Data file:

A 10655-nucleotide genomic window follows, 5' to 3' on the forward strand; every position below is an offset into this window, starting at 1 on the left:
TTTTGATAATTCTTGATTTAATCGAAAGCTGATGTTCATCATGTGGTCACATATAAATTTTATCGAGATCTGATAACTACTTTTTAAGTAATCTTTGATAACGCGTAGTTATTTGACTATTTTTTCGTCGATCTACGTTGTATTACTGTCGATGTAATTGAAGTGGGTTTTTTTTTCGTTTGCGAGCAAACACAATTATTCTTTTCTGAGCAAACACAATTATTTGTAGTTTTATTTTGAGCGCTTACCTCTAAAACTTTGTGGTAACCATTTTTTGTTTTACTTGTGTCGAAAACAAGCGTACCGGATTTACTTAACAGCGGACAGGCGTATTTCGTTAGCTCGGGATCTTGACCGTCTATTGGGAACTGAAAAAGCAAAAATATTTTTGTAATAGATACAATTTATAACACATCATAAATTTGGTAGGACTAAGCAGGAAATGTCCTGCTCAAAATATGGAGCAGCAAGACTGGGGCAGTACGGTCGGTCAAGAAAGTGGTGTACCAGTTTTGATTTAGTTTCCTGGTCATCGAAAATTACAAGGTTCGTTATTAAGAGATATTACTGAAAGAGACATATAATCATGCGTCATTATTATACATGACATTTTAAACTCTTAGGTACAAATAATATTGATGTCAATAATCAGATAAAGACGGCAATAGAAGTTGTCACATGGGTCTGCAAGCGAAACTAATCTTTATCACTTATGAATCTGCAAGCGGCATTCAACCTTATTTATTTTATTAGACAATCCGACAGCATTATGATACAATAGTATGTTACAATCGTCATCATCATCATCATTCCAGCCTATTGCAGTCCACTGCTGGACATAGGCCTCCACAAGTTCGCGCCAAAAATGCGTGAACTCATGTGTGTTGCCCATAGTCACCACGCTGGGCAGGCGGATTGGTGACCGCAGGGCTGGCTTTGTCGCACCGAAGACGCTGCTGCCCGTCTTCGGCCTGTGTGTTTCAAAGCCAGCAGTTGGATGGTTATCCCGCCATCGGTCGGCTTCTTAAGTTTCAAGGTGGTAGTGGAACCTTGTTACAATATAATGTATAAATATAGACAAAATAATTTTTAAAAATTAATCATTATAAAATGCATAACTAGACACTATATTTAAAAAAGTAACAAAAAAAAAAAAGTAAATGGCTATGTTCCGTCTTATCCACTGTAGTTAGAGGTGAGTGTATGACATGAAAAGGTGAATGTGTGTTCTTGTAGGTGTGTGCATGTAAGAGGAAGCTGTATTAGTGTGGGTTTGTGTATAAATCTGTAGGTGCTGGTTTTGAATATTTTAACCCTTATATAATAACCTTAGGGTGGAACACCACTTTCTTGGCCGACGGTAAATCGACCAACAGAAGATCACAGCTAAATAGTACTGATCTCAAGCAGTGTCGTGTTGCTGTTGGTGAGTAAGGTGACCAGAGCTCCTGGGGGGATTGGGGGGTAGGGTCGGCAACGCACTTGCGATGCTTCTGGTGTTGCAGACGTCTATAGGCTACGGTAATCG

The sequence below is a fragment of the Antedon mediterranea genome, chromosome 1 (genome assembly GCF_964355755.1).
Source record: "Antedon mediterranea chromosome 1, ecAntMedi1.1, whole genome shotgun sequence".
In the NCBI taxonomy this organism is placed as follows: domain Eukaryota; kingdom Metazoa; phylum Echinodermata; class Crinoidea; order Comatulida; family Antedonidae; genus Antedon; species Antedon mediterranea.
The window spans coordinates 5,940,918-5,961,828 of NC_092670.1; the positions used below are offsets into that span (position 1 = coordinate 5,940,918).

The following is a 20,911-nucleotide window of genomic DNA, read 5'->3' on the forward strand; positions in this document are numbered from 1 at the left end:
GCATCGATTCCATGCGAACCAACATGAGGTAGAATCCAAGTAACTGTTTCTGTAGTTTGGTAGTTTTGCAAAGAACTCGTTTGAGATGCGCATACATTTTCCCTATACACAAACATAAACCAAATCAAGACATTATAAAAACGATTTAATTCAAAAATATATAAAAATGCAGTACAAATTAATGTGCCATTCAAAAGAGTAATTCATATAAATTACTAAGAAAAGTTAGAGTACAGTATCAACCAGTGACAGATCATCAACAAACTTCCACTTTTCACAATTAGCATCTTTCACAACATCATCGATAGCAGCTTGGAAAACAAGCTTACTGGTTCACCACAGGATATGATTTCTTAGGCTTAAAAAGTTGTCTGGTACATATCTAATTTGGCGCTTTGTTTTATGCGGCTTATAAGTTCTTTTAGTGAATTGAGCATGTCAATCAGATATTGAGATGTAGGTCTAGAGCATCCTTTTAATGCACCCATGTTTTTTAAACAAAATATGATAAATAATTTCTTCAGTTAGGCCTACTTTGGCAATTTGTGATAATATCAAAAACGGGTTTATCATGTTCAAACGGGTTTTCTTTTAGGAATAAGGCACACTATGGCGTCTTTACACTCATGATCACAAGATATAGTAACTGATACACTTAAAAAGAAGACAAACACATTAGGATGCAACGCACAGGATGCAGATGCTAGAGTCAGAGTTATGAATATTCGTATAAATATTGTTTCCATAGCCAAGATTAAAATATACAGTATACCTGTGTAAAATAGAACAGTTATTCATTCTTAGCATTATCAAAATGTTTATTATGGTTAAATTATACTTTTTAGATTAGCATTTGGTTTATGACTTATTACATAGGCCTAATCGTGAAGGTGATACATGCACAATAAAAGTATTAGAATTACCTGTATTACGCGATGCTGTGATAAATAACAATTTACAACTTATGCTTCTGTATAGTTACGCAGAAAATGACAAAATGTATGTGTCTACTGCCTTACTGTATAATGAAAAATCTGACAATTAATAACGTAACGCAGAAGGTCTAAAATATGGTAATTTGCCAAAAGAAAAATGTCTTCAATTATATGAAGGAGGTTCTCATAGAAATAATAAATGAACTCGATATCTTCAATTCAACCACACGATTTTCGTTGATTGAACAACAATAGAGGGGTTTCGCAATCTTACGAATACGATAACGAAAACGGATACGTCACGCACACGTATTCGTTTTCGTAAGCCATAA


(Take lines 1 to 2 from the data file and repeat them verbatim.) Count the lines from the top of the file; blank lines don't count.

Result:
A 10655-nucleotide genomic window follows, 5' to 3' on the forward strand; every position below is an offset into this window, starting at 1 on the left:
TTTTGATAATTCTTGATTTAATCGAAAGCTGATGTTCATCATGTGGTCACATATAAATTTTATCGAGATCTGATAACTACTTTTTAAGTAATCTTTGATAACGCGTAGTTATTTGACTATTTTTTCGTCGATCTACGTTGTATTACTGTCGATGTAATTGAAGTGGGTTTTTTTTTCGTTTGCGAGCAAACACAATTATTCTTTTCTGAGCAAACACAATTATTTGTAGTTTTATTTTGAGCGCTTACCTCTAAAACTTTGTGGTAACCATTTTTTGTTTTACTTGTGTCGAAAACAAGCGTACCGGATTTACTTAACAGCGGACAGGCGTATTTCGTTAGCTCGGGATCTTGACCGTCTATTGGGAACTGAAAAAGCAAAAATATTTTTGTAATAGATACAATTTATAACACATCATAAATTTGGTAGGACTAAGCAGGAAATGTCCTGCTCAAAATATGGAGCAGCAAGACTGGGGCAGTACGGTCGGTCAAGAAAGTGGTGTACCAGTTTTGATTTAGTTTCCTGGTCATCGAAAATTACAAGGTTCGTTATTAAGAGATATTACTGAAAGAGACATATAATCATGCGTCATTATTATACATGACATTTTAAACTCTTAGGTACAAATAATATTGATGTCAATAATCAGATAAAGACGGCAATAGAAGTTGTCACATGGGTCTGCAAGCGAAACTAATCTTTATCACTTATGAATCTGCAAGCGGCATTCAACCTTATTTATTTTATTAGACAATCCGACAGCATTATGATACAATAGTATGTTACAATCGTCATCATCATCATCATTCCAGCCTATTGCAGTCCACTGCTGGACATAGGCCTCCACAAGTTCGCGCCAAAAATGCGTGAACTCATGTGTGTTGCCCATAGTCACCACGCTGGGCAGGCGGATTGGTGACCGCAGGGCTGGCTTTGTCGCACCGAAGACGCTGCTGCCCGTCTTCGGCCTGTGTGTTTCAAAGCCAGCAGTTGGATGGTTATCCCGCCATCGGTCGGCTTCTTAAGTTTCAAGGTGGTAGTGGAACCTTGTTACAATATAATGTATAAATATAGACAAAATAATTTTTAAAAATTAATCATTATAAAATGCATAACTAGACACTATATTTAAAAAAGTAACAAAAAAAAAAAAGTAAATGGCTATGTTCCGTCTTATCCACTGTAGTTAGAGGTGAGTGTATGACATGAAAAGGTGAATGTGTGTTCTTGTAGGTGTGTGCATGTAAGAGGAAGCTGTATTAGTGTGGGTTTGTGTATAAATCTGTAGGTGCTGGTTTTGAATATTTTAACCCTTATATAATAACCTTAGGGTGGAACACCACTTTCTTGGCCGACGGTAAATCGACCAACAGAAGATCACAGCTAAATAGTACTGATCTCAAGCAGTGTCGTGTTGCTGTTGGTGAGTAAGGTGACCAGAGCTCCTGGGGGGATTGGGGGGTAGGGTCGGCAACGCACTTGCGATGCTTCTGGTGTTGCAGACGTCTATAGGCTACGGTAATCG